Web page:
Thursday, June 15, 2017

Agnosticism: The Divine "Maybe"

Temple of Doubt and Hope, Gothenburg, Sweden, Kent Karlsson. Photograph. Encyclopædia Britannica ImageQuest. Accessed Jun 3, 2017.

You are a child of the universe,
no less than the trees and the stars;
you have a right to be here.
And whether or not it is clear to you,
no doubt the universe is unfolding as it should.
Therefore be at peace with God,
whatever you conceive Him to be,
and whatever your labors and aspirations,
in the noisy confusion of life keep peace with your soul. 
-Max Ehrman "The Desiderata"

In the beginning, there was the smell of the polished wooden pew and the light streaming through the glorious stained glass windows of Holy Rosary Catholic Church, prayers at bedtime, and my illustrated children's Bible that omitted the more bloodthirsty details. I was five years old when I experienced my first questions about creation while coloring a Tyrannosaurus Rex in my coloring book: Which came first? The dinosaurs or God?

My scrupulosity was wired with an obsessive-compulsive anxiety. On a hike with my father as a preteen girl, I wanted to know if we would at least make it to the 5:00 p.m. Mass. He pointed out that we were in nature, which was more than sufficiently worshipful. I seethed all the way uphill, hoping that I was covered by last week's attendance if a mountain lion suddenly appeared to eat me and dispatch me to the hereafter.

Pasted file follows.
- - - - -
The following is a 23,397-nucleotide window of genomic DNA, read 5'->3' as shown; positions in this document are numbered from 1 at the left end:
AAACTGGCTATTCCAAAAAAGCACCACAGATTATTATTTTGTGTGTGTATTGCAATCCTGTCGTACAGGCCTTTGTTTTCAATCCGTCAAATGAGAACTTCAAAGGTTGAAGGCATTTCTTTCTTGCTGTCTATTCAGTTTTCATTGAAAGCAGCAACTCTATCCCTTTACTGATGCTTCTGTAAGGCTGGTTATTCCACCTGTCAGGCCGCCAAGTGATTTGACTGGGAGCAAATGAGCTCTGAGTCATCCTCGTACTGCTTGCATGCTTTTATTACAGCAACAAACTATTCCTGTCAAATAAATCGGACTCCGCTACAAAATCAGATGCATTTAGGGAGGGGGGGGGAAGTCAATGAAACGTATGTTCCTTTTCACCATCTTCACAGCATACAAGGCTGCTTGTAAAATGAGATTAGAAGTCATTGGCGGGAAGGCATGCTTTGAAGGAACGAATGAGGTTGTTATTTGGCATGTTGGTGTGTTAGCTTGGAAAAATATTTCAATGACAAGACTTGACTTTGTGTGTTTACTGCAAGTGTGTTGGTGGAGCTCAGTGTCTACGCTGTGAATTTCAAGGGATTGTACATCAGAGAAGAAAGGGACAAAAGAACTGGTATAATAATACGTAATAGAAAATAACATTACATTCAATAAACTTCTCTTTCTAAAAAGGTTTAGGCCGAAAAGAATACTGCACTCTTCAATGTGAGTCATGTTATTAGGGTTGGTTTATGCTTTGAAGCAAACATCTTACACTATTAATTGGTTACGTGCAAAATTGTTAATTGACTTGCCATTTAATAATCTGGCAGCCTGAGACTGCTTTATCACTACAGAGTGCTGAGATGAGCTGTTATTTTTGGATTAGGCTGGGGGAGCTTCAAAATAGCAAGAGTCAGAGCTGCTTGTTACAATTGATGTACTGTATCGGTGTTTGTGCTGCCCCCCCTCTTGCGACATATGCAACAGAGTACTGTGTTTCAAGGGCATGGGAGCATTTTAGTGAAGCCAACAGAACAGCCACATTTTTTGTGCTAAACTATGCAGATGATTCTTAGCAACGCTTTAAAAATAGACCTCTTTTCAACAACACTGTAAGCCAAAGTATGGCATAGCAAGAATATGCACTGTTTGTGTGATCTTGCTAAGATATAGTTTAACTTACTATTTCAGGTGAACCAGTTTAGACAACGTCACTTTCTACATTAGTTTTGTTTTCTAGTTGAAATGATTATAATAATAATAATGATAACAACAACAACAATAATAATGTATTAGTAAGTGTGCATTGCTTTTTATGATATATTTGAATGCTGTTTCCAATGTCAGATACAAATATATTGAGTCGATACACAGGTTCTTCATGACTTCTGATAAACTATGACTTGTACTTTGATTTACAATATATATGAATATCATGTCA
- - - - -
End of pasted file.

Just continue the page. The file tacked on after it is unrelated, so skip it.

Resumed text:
In adulthood, I strayed from Catholicism and became a church-hopping Goldilocks sampling all the Protestant denominations. This church was too big, too small, too hot, too cold, too hard, and too soft. It was never just right, but if I could find a church to meet my precise needs, I would be comfortable and my doubts could be assuaged.

The Merriam Webster Dictionary defines an agnostic as :a person who holds the view that any ultimate reality (such as God) is unknown and probably unknowable; broadly: one who is not committed to believing in either the existence or the nonexistence of God or a god.

Here are some books for seekers of all or no denominations:

Agnostic: A Spirited Manifesto by Lesley Hazleton

Buddhism Without Beliefs: A Contemporary Guide to Awakening by Stephen Batchelor 

Catching the Big Fish: Meditation, Consciousness, and Creativity by David Lynch

Divinity of Doubt: The God Question by Vincent Bugliosi

The Good Book: A Humanist Bible by A.C. Grayling 

In Praise of Doubt: How to Have Convictions Without Becoming a Fanatic by Peter L. Berger and Anton C. Zijderveld

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